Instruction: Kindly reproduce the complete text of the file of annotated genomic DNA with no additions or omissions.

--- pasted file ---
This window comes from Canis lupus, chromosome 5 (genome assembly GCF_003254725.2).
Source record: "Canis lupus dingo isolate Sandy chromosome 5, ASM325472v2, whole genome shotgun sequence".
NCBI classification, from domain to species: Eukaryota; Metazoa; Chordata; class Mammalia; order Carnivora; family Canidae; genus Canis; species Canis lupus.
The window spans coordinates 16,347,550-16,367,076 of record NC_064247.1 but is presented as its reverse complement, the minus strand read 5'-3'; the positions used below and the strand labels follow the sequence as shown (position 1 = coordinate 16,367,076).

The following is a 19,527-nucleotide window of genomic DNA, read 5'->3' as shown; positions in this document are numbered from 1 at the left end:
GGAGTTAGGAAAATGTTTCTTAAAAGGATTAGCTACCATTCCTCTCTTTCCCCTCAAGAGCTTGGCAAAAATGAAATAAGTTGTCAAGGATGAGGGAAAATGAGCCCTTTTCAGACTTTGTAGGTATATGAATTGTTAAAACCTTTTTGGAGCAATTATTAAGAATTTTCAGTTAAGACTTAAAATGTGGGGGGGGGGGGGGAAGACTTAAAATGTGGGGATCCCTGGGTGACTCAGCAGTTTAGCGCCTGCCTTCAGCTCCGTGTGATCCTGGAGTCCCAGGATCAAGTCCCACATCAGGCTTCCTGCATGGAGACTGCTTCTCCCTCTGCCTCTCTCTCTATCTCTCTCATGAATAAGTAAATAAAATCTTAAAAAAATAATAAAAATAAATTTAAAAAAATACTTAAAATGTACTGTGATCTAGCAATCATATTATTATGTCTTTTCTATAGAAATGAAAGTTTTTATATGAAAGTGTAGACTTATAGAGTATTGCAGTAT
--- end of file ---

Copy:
This window comes from Canis lupus, chromosome 5 (genome assembly GCF_003254725.2).
Source record: "Canis lupus dingo isolate Sandy chromosome 5, ASM325472v2, whole genome shotgun sequence".
NCBI classification, from domain to species: Eukaryota; Metazoa; Chordata; class Mammalia; order Carnivora; family Canidae; genus Canis; species Canis lupus.
The window spans coordinates 16,347,550-16,367,076 of record NC_064247.1 but is presented as its reverse complement, the minus strand read 5'-3'; the positions used below and the strand labels follow the sequence as shown (position 1 = coordinate 16,367,076).

The following is a 19,527-nucleotide window of genomic DNA, read 5'->3' as shown; positions in this document are numbered from 1 at the left end:
GGAGTTAGGAAAATGTTTCTTAAAAGGATTAGCTACCATTCCTCTCTTTCCCCTCAAGAGCTTGGCAAAAATGAAATAAGTTGTCAAGGATGAGGGAAAATGAGCCCTTTTCAGACTTTGTAGGTATATGAATTGTTAAAACCTTTTTGGAGCAATTATTAAGAATTTTCAGTTAAGACTTAAAATGTGGGGGGGGGGGGGGAAGACTTAAAATGTGGGGATCCCTGGGTGACTCAGCAGTTTAGCGCCTGCCTTCAGCTCCGTGTGATCCTGGAGTCCCAGGATCAAGTCCCACATCAGGCTTCCTGCATGGAGACTGCTTCTCCCTCTGCCTCTCTCTCTATCTCTCTCATGAATAAGTAAATAAAATCTTAAAAAAATAATAAAAATAAATTTAAAAAAATACTTAAAATGTACTGTGATCTAGCAATCATATTATTATGTCTTTTCTATAGAAATGAAAGTTTTTATATGAAAGTGTAGACTTATAGAGTATTGCAGTAT